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The post-re/productive: researching the menopause

Research output: Contribution to journalArticle

Original languageEnglish
Pages (from-to)247-262
Number of pages16
JournalJournal of Organizational Ethnography
Volume7
Issue number3
Early online date6 Sep 2018
DOIs
DateAccepted/In press - 20 Jul 2018
DateE-pub ahead of print - 6 Sep 2018
DatePublished (current) - 1 Oct 2018

Abstract

Purpose: In reflecting on our experiences of bidding for, winning, completing and disseminating a government-funded report on the effects of menopause transition on women’s economic participation, we consider the impact on our work and on us. These experiences took place in a variety of work contexts.

Design/methodology/approach: Following the publication of the report, we undertook collective, autoethnographic memory work that forms the empirical body of our argument. This is presented in thirteen vignettes.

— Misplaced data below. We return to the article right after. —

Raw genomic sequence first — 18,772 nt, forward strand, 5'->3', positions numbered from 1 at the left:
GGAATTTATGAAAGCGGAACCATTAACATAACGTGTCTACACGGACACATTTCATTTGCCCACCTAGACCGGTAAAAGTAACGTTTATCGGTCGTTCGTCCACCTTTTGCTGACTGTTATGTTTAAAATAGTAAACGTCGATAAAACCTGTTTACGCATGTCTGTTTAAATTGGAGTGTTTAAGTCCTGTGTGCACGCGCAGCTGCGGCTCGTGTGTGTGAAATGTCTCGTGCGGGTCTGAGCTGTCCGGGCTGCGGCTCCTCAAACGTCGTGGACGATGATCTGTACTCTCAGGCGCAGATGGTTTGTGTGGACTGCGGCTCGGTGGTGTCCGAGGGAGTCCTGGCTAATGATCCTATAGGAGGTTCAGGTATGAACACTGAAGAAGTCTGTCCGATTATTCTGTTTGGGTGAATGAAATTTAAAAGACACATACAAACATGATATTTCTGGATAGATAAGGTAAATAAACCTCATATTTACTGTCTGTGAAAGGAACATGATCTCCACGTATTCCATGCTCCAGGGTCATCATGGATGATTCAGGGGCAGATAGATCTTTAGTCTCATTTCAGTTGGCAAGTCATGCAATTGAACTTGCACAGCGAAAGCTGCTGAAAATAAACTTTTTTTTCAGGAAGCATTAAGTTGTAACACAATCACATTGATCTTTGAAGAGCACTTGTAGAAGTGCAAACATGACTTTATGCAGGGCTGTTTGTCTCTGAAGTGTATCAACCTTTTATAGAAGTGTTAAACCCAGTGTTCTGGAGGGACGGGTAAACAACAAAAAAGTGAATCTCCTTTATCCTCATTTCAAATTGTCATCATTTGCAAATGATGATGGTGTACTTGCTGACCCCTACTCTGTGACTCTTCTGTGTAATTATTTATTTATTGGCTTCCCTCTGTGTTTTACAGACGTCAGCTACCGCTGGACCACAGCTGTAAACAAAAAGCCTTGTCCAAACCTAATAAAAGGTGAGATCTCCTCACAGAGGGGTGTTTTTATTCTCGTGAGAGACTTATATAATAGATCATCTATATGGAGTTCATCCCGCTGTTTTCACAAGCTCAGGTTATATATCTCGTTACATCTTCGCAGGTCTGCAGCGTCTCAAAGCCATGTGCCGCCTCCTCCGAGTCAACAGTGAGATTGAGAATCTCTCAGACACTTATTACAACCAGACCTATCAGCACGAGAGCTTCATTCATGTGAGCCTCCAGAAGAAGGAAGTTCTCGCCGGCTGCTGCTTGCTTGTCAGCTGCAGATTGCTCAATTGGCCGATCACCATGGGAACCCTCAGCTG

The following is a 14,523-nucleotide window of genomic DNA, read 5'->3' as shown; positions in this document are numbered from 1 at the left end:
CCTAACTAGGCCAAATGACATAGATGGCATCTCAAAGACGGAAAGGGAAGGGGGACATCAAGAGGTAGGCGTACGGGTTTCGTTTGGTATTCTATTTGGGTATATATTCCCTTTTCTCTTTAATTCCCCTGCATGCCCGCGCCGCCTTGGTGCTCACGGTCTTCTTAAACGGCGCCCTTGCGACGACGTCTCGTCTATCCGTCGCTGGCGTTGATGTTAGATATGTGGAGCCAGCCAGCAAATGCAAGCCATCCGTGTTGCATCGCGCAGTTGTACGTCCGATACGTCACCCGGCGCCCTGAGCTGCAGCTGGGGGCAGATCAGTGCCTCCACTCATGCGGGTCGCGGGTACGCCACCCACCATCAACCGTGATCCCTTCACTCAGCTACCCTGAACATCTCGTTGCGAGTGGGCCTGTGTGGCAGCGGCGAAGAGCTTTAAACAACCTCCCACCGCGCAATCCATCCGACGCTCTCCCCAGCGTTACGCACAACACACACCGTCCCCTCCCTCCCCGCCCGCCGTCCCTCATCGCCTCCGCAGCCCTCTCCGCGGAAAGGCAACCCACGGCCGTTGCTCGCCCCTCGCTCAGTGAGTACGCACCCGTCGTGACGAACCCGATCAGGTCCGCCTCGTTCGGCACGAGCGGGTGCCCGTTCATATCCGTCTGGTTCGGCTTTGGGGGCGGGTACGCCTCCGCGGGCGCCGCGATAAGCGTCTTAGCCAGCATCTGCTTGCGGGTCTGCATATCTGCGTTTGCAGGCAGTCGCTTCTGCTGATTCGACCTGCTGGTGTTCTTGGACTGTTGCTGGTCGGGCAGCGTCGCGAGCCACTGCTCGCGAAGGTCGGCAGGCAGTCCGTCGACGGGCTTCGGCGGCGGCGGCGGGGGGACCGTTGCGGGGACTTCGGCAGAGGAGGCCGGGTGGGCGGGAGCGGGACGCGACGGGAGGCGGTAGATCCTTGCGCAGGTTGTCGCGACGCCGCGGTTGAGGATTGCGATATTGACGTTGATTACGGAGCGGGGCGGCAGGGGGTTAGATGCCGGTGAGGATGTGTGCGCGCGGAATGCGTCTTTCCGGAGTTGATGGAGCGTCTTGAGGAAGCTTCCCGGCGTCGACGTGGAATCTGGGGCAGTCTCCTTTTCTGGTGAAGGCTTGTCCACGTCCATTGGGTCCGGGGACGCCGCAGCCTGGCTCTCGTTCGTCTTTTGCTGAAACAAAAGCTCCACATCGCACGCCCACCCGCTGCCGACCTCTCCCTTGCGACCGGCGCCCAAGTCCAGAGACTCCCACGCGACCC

Findings: From the earliest days of the menopause transition project, we found ourselves continually traversing the supposed public-private divide in our work contexts. Our experiences speak to broader social issues around gendered ageism in these contexts.

Research implications: The paper analyses the challenges of researching what is a universal experience for women yet also a taboo subject. It discusses the relevant implications for and possible effects on researchers who investigate such topics in organisation and work studies and elsewhere.

Originality/value: Menopause experiences as they connect to work are under-researched per se. Our paper extends knowledge of how this research area is not only shaped by researchers but has an impact on those researchers.

    Research areas

  • academia, autoethnography, contexts, menopause, research, work

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  • Full-text PDF (accepted author manuscript)

    Rights statement: This is the author accepted manuscript (AAM). The final published version (version of record) is available online via Emerald at https://www.emeraldinsight.com/doi/pdfplus/10.1108/JOE-11-2017-0059 . Please refer to any applicable terms of use of the publisher.

    Accepted author manuscript, 346 KB, PDF document

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